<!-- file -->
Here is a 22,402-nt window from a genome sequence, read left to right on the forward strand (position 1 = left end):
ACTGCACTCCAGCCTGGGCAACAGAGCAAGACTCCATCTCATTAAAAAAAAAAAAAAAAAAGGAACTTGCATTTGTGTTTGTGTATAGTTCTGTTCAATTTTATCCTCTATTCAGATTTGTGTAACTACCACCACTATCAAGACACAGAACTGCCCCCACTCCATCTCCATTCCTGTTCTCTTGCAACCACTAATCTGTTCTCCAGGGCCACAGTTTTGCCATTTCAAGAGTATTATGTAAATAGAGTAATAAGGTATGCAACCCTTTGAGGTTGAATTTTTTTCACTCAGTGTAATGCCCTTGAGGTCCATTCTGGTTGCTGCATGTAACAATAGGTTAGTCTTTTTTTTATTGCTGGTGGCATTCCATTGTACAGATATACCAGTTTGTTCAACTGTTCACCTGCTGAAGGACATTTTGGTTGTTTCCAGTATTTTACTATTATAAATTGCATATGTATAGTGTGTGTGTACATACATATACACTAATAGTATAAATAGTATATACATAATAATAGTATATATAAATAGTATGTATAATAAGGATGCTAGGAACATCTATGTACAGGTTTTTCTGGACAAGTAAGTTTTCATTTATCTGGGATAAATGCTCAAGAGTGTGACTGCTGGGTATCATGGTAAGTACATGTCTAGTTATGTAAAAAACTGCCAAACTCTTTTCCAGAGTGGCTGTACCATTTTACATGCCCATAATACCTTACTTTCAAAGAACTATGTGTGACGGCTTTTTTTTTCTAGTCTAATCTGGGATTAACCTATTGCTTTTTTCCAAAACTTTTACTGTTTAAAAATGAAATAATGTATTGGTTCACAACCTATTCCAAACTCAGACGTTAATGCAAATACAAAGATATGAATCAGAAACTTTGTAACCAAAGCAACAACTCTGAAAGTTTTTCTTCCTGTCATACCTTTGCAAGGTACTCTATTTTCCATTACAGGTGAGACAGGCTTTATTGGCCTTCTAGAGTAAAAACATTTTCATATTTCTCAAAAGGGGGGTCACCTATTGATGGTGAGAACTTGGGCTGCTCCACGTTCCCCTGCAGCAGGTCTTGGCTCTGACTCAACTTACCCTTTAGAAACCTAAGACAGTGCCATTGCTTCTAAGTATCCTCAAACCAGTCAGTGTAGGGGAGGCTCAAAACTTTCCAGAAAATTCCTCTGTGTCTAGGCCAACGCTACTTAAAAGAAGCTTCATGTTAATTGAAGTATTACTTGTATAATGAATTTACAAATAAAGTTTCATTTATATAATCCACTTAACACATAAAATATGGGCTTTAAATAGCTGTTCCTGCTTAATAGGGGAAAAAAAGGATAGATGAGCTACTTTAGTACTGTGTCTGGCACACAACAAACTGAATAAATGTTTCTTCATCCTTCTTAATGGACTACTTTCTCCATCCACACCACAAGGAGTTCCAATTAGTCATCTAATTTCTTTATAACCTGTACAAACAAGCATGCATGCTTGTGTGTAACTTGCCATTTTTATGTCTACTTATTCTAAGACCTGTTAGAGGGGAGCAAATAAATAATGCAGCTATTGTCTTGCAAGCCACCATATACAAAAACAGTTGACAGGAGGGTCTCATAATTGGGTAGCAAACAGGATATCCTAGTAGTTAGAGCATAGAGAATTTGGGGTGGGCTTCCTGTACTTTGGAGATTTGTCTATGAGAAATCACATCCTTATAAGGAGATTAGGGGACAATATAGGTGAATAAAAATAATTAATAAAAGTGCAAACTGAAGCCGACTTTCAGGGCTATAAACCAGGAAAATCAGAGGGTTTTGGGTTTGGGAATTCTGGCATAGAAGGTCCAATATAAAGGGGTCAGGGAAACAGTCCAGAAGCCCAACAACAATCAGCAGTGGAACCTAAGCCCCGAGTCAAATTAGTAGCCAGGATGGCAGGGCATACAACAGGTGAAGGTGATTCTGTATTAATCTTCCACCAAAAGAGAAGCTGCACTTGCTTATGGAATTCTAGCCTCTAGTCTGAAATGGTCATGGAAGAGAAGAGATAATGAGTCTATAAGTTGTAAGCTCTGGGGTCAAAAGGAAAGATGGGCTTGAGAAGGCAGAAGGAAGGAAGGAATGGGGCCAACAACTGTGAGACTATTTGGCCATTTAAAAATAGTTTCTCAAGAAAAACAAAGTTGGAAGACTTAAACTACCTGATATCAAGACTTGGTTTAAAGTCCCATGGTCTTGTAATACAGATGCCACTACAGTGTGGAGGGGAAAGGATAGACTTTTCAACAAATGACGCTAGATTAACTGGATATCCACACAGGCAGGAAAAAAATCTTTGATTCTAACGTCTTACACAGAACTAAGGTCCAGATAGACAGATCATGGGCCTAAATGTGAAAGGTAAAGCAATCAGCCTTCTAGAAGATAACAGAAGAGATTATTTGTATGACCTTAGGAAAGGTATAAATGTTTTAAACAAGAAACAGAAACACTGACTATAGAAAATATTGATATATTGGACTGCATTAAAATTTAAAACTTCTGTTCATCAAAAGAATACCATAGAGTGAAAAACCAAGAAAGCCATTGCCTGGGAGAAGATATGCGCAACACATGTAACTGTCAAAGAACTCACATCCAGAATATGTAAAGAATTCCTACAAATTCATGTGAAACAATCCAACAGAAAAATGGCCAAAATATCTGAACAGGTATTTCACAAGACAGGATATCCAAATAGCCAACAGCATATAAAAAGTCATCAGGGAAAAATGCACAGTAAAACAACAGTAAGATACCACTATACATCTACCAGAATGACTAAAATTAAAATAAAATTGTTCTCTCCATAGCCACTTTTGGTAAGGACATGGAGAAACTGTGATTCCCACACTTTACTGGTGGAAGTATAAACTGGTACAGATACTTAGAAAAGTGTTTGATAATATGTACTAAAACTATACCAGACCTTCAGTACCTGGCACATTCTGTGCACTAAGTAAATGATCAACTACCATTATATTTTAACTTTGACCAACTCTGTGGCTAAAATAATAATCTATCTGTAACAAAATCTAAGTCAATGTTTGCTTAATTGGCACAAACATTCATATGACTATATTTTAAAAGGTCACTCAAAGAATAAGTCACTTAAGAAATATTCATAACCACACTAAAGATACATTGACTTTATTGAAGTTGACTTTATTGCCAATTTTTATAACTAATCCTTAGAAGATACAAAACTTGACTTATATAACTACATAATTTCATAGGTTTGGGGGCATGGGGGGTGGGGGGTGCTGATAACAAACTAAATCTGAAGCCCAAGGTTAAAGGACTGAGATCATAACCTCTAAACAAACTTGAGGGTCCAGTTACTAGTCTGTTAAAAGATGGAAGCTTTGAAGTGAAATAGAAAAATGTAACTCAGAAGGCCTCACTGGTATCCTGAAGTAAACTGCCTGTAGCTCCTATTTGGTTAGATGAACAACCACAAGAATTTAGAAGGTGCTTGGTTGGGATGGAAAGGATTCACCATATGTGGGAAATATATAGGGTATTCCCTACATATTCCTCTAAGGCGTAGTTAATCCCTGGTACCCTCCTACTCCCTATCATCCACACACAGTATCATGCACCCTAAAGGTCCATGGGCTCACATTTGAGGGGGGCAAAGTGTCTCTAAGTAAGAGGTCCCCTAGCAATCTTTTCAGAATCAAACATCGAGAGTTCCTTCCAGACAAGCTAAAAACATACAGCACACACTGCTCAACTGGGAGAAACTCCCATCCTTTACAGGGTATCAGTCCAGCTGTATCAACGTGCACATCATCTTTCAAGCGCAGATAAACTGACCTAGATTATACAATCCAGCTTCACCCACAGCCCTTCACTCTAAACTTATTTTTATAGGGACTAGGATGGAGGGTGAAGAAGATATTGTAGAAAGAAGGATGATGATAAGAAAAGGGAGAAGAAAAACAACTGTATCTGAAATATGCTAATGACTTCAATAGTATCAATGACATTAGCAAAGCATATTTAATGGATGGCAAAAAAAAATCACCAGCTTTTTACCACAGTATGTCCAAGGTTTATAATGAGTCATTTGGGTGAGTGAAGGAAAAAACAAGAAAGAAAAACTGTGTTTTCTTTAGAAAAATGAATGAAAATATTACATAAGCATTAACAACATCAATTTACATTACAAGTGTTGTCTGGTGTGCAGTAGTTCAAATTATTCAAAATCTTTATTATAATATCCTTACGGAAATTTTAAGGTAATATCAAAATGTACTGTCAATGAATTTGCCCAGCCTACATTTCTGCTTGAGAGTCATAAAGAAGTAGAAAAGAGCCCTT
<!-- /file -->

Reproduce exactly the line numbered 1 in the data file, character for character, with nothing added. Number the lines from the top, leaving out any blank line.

Here is a 22,402-nt window from a genome sequence, read left to right on the forward strand (position 1 = left end):